Colombia is finally close to signing a peace accord to formally end to its decades-long armed conflict, which has claimed the lives of hundreds of thousands of its citizens, led to the disappearance and kidnapping of tens of thousands more, and displaced an estimated 6m. The government looks set to strike a deal with the country’s main guerrilla group, the FARC, and it has also started formal peace negotiations with a smaller guerrilla group, the ELN.
All the while, another major human rights violator, the national-level AUC, which began as an array of private armies set up to protect large landowners from guerrilla crimes, has been steadily demobilised over the last decade through the controversial Justice and Peace process, which offers reduced prison sentences for demobilised paramilitary members in return for their contribution to truth-telling and reparations.
Even though peace has not yet been formally established, since 2011 the Santos government has been running an ambitious programme to compensate those affected by the conflict. The adoption of this “Ley de Víctimas” (Victims’ Law) is an unusual move, since this type of transitional justice measure is usually only implemented once conflict has ended; as the name suggests, it’s usually intended to facilitate a transition to full democracy.
But even if it was set up prematurely, the process has helped some victims of the conflict obtain symbolic and material compensation, including physical and psychological healthcare. And crucially, the programme enables “land restitution” – the return of land to those who were displaced after 1991, at least in those places where the security situation allows it.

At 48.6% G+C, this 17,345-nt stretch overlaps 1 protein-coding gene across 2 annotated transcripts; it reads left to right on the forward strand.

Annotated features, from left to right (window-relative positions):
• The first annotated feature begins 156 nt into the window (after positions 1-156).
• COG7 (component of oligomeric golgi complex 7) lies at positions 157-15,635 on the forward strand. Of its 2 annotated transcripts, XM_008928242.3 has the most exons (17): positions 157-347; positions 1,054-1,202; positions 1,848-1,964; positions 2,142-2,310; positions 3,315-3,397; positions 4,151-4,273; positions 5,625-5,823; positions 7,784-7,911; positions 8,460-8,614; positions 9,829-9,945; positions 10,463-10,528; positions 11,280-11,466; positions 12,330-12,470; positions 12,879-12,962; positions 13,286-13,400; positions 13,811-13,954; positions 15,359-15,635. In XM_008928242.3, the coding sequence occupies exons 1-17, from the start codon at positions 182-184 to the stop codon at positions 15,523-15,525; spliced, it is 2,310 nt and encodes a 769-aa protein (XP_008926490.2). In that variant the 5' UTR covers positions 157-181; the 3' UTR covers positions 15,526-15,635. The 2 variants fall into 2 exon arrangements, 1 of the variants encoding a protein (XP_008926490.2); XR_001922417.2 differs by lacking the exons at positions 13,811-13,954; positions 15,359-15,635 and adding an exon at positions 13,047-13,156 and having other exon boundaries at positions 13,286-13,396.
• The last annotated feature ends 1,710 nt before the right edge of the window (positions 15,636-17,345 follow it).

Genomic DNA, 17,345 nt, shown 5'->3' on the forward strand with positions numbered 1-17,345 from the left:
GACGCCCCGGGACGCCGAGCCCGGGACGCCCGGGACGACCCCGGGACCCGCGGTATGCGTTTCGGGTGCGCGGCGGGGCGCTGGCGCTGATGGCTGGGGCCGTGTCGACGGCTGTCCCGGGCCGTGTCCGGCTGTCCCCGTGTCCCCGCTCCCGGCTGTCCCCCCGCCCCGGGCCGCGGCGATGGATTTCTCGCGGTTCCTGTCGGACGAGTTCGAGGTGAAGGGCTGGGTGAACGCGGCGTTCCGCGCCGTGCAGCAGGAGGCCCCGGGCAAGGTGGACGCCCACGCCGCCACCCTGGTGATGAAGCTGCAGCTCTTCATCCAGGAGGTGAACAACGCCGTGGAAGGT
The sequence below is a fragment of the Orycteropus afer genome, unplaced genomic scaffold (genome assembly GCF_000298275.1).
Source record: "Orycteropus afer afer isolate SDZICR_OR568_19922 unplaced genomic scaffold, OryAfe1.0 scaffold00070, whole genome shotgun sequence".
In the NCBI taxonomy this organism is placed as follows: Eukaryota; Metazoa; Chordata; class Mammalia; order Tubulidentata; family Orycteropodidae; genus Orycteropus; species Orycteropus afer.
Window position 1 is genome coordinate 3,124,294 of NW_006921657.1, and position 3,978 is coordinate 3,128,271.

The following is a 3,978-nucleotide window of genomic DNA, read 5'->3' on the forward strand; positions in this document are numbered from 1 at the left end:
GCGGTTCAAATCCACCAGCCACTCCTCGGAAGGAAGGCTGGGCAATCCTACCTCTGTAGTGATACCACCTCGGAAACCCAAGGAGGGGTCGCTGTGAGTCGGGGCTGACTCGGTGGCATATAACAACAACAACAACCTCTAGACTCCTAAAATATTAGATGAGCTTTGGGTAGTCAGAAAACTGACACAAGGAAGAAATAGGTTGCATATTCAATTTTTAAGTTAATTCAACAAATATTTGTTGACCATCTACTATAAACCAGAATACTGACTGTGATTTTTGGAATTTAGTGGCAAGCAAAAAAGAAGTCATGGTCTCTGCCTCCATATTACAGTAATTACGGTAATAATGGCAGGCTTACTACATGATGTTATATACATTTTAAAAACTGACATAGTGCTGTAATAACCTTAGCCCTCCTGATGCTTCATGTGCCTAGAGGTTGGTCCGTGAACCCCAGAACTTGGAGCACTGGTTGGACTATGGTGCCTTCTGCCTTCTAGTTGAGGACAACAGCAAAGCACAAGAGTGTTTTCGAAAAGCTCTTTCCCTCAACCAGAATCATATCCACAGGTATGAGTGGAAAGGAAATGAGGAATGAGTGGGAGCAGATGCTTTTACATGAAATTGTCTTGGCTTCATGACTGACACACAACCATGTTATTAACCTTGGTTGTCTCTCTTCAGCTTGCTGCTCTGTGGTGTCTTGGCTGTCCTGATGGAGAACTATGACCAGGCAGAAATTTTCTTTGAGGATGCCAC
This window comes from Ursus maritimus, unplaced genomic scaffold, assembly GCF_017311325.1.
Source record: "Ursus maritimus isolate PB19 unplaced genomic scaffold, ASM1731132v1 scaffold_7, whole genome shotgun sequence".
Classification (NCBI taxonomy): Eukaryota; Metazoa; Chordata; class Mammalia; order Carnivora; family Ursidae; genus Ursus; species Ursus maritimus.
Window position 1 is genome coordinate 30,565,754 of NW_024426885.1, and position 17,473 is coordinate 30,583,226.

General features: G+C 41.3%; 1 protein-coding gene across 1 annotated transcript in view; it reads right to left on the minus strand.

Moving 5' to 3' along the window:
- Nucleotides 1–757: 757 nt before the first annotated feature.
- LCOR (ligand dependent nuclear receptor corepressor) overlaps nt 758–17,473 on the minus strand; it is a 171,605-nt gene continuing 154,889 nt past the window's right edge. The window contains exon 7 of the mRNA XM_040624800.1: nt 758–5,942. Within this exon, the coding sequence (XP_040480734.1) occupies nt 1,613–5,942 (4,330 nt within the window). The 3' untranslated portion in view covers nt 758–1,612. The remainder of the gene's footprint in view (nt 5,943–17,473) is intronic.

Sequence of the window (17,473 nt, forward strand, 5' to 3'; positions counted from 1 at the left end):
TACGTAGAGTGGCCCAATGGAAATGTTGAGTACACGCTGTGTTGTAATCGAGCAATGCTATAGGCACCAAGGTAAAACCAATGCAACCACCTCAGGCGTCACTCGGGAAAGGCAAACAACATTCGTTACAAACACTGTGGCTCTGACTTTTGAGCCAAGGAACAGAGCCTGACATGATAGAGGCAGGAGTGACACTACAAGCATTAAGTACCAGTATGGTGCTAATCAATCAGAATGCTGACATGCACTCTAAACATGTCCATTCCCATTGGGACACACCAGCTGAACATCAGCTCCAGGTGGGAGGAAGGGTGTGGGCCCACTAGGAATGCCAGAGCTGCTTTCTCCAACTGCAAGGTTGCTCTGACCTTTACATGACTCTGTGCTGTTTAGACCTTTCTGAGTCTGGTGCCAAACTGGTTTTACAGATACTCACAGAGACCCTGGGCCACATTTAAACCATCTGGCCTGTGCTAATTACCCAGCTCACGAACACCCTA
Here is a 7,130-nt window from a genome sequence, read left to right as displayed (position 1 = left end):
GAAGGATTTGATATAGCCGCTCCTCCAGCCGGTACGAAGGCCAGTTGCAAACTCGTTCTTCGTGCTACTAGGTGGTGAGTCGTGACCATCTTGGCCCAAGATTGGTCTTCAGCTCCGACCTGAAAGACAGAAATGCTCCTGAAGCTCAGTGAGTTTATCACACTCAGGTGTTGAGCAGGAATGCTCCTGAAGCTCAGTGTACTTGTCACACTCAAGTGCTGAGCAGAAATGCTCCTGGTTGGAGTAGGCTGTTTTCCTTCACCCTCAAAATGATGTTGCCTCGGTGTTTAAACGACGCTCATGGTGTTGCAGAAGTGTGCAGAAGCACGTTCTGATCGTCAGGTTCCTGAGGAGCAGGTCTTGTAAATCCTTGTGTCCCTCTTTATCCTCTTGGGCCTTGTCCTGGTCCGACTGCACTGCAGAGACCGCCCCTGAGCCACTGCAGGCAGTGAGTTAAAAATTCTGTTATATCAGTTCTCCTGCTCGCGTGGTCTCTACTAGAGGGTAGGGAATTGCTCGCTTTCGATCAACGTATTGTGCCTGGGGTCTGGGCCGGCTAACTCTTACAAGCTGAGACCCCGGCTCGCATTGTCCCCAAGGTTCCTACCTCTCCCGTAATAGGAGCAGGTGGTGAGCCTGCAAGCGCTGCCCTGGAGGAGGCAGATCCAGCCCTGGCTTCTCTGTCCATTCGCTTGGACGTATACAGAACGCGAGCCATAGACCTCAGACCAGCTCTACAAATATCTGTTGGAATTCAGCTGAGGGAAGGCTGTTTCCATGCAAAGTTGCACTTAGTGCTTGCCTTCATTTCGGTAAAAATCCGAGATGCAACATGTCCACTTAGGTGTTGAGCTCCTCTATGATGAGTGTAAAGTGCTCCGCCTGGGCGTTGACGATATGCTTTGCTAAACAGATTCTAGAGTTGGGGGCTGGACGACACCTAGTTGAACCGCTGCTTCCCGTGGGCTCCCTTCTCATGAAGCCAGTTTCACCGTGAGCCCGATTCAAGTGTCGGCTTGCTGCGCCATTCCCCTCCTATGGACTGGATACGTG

I have been undertaking fieldwork in two communities where this long and complicated process is playing out. Both are in the municipality of Chibolo in the Magdalena department, once the stronghold of a paramilitary leader known as Jorge 40, who displaced numerous communities to take control of their land, using it as a strategic base for his operations while stealing the people’s cattle.
The people I’ve been working with are small-scale cattle farmers who were displaced in 1997 and returned after paramilitary demobilisation ten years later. They returned without any state accompaniment or protection, but are now part of the land restitution and reparation process. Some of them have been awarded their old land titles back; others are still waiting since opponents are claiming their land too. These cases involving opponents need to be judged by special magistrates, and the process is very long-winded.
In the meantime, many of those who were responsible for these people’s displacement have now been released from custody, their sentences reduced under the Justice and Peace process. Others have received “casa por cárcel” (house arrest) thanks to good behaviour.
Rumours have spread that those responsible for the displacement are now forming new groups, including associations that will use legal means to obtain land once again. There are also rumblings that large-scale cattle farmers have been asked for “generous donations” to create an initiative against the government’s land restitution efforts.